(I published this piece in my deviantART journal on 4 July 2011, but never on my blog, so I thought I’d share it here. Readers of Eve’s Rib are well informed on the question of gender, of course, but this was written for a more general audience.)
A few people have asked about the gendered world depicted in my pictures so I thought it would be worth explaining.
It may surprise some readers, but human beings are born without gender. Gender and sex are not the same thing.
Sex is about biology: which chromosomes, reproductive organs etc we end up
with. People are normally male or female, though ambiguous conditions
Gender however is a social construct. It is a set of
social conventions that says how males and females ought to behave: what
they ought to wear, how they should talk, what they should find
interesting. No girl is delivered into the world genetically programmed
to want to wear lipstick or chat about shoes. No boy is programmed to
like football or be aggressive. Masculinity and femininity are packages
of behaviours that are taught to us by intense conditioning from the
moment our parents dress us in either pink or blue.
behaviour is not ‘natural’ or innate and it is not directly connected
with biology. It varies over time and between cultures. An obvious
example is that the soldiers of ancient Rome (male, of course) wore
skirts. These soldiers conquered most of their known world. Yet it is
taken for granted by us that men wearing skirts is absurd and
embarrassing. Imagine the general response if the US marines went into
battle wearing skirts!
The roots of this lie in the division of
labour between male and female in prehistoric society (men hunting,
women foraging), and the later emergence of male dominance after the
agricultural revolution, when men acquired a disproportionate amount of
control over the soaring social wealth of human cultures. There is no
evidence at all that one sex dominated the other before the agricultural
revolution. But the dominance of males became a historical reality with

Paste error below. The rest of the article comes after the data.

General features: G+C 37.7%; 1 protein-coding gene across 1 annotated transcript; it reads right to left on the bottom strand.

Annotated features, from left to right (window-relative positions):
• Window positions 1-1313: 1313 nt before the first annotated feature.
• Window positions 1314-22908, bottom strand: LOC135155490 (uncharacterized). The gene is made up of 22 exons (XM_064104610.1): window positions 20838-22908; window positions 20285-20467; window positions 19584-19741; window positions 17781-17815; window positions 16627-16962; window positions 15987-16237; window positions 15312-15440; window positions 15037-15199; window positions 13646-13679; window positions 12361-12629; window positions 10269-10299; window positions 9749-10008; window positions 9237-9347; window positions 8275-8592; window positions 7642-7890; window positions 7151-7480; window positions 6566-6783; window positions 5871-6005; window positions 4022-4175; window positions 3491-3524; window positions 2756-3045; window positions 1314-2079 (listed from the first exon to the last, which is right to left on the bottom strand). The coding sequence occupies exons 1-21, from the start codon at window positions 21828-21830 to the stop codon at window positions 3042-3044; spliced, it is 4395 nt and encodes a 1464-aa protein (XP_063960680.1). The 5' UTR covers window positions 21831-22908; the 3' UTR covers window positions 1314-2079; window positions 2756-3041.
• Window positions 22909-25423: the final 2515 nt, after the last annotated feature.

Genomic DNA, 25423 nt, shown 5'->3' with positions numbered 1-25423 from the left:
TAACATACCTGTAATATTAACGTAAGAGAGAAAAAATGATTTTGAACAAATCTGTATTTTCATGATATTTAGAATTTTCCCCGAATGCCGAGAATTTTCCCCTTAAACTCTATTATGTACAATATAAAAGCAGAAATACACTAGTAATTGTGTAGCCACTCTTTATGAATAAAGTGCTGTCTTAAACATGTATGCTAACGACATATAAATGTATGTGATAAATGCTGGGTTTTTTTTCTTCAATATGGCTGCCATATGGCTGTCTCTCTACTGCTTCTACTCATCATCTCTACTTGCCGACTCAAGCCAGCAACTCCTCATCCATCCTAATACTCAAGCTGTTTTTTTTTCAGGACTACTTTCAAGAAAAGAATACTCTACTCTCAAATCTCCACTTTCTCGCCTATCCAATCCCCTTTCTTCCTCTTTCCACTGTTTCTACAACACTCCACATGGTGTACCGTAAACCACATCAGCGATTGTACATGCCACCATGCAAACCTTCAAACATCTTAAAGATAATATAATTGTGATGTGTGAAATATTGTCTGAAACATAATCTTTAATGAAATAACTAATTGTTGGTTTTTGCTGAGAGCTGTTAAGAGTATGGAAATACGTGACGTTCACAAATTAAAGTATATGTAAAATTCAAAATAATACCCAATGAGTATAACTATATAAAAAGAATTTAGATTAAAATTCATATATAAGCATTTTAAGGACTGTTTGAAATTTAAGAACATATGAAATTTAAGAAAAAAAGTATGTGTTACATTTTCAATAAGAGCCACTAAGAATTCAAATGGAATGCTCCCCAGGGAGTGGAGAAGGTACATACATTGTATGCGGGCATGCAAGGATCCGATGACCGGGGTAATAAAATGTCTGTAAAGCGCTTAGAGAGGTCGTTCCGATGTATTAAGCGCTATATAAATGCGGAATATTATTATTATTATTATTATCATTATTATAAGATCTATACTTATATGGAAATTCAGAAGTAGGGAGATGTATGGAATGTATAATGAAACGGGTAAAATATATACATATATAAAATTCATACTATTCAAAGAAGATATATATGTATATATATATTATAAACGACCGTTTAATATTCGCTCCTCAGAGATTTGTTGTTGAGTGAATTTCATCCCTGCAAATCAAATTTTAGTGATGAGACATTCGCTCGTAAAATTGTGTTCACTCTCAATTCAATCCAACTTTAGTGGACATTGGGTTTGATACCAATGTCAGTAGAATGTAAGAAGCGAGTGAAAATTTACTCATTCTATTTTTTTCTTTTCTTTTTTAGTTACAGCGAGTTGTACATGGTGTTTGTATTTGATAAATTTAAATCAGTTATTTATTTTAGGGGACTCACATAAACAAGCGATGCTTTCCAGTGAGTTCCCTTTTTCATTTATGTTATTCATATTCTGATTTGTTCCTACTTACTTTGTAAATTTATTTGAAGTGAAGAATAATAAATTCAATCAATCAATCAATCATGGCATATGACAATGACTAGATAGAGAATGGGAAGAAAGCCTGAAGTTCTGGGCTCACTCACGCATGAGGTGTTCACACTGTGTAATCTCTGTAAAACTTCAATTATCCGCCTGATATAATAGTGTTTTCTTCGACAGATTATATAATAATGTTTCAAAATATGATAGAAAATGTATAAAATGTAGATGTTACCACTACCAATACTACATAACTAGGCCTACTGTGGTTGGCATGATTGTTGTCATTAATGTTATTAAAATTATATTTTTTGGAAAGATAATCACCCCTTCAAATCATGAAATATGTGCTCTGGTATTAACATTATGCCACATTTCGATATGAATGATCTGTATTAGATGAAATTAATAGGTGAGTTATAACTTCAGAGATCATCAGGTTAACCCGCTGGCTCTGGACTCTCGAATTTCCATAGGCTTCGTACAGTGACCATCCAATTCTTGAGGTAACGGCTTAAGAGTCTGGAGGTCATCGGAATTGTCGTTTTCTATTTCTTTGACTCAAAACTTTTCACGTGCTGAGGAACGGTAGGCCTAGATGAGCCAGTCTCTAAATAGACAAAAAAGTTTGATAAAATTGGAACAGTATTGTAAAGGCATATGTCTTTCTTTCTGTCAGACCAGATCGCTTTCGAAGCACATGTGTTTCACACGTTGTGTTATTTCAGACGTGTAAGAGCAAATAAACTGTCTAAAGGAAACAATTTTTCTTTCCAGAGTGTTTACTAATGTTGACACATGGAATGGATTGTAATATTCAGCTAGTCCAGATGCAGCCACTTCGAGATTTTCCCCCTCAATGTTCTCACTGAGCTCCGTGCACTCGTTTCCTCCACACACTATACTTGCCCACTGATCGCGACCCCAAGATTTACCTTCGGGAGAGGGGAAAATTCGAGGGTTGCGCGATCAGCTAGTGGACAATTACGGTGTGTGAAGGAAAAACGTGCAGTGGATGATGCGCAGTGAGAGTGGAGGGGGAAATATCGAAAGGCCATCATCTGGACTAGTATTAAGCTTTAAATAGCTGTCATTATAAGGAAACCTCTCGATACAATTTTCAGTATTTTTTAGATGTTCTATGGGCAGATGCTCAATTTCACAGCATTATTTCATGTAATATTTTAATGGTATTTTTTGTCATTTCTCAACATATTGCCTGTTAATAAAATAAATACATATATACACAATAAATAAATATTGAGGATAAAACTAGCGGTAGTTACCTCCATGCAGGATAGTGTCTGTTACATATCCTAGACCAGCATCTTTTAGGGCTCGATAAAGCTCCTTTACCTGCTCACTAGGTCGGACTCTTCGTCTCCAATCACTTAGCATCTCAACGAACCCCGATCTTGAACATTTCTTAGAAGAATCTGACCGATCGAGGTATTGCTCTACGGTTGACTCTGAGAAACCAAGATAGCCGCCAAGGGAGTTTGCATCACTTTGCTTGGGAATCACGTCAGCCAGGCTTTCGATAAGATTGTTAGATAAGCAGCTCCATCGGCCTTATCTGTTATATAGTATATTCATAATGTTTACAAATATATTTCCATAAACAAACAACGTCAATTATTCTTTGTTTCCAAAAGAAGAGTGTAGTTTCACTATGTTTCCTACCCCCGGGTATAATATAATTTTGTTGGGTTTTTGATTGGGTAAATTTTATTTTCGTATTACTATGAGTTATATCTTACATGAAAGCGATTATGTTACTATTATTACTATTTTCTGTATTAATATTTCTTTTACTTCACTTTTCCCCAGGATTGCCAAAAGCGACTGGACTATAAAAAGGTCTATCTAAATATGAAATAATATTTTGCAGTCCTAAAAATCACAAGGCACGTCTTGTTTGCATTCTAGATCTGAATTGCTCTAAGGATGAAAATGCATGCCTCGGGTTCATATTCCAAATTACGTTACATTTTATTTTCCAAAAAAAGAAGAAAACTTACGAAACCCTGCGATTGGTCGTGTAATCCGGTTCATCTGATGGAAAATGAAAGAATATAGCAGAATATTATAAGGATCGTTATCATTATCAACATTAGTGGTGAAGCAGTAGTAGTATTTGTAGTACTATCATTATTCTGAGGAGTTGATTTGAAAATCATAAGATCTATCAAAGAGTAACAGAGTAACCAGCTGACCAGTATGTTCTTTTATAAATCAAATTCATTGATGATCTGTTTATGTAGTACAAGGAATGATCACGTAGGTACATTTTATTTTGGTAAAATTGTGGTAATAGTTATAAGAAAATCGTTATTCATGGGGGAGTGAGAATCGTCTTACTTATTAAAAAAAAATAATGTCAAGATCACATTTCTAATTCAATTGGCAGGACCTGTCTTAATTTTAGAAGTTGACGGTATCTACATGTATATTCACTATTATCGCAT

huge consequences for culture – most obviously sexism.
important to understand this power aspect because it explains the course
masculinity and femininity took. Masculine behaviours were about being
active, assertive, mastering nature, etc. Feminine behaviours were about
domesticity, prettiness, and knowing one’s place. It’s only very
recently in history that this has been consistently challenged. ‘Even’
today when women are more empowered, the sexes are still sold different
clothes, different deodorants, different brands of diet Cola. It is
still seen as absurd and embarrassing for a man to wear ‘women’s’
clothes, because our society still thinks that a man degrades himself by
adopting ‘feminine’ behaviours – or in other words, that a woman is not
a man’s equal.
This is why women, over the last century or so, have been able to adopt trousers and other masculine clothing whereas men have not been able to adopt feminine clothing. By intruding on
masculine territory, women are empowering themselves. By shifting onto
feminine territory, men however humiliate themselves. Or so the
Men who like to wear women’s clothes are therefore also likely, though not always, to be drawn sexually towards
certain power relationships. This is why crossdressing and masochism
often go together. Many crossdressers associate feminine clothes and
behaviours with submissiveness and inferior status (hence the femdom
aspect of my pictures, for example). This isn’t because women are
naturally submissive to men. It is because we are swept up into a
complex web of social conditioning that fills us with often very stupid
ideas about gender roles. But though the ideas are ultimately stupid,
the feelings, sexuality, etc that they bring about in human beings are
My own position is that people should be allowed to adopt
whatever gender behaviours make them happy. There should be no social
pressure, no prejudice, because gender is a load of old cobblers anyway.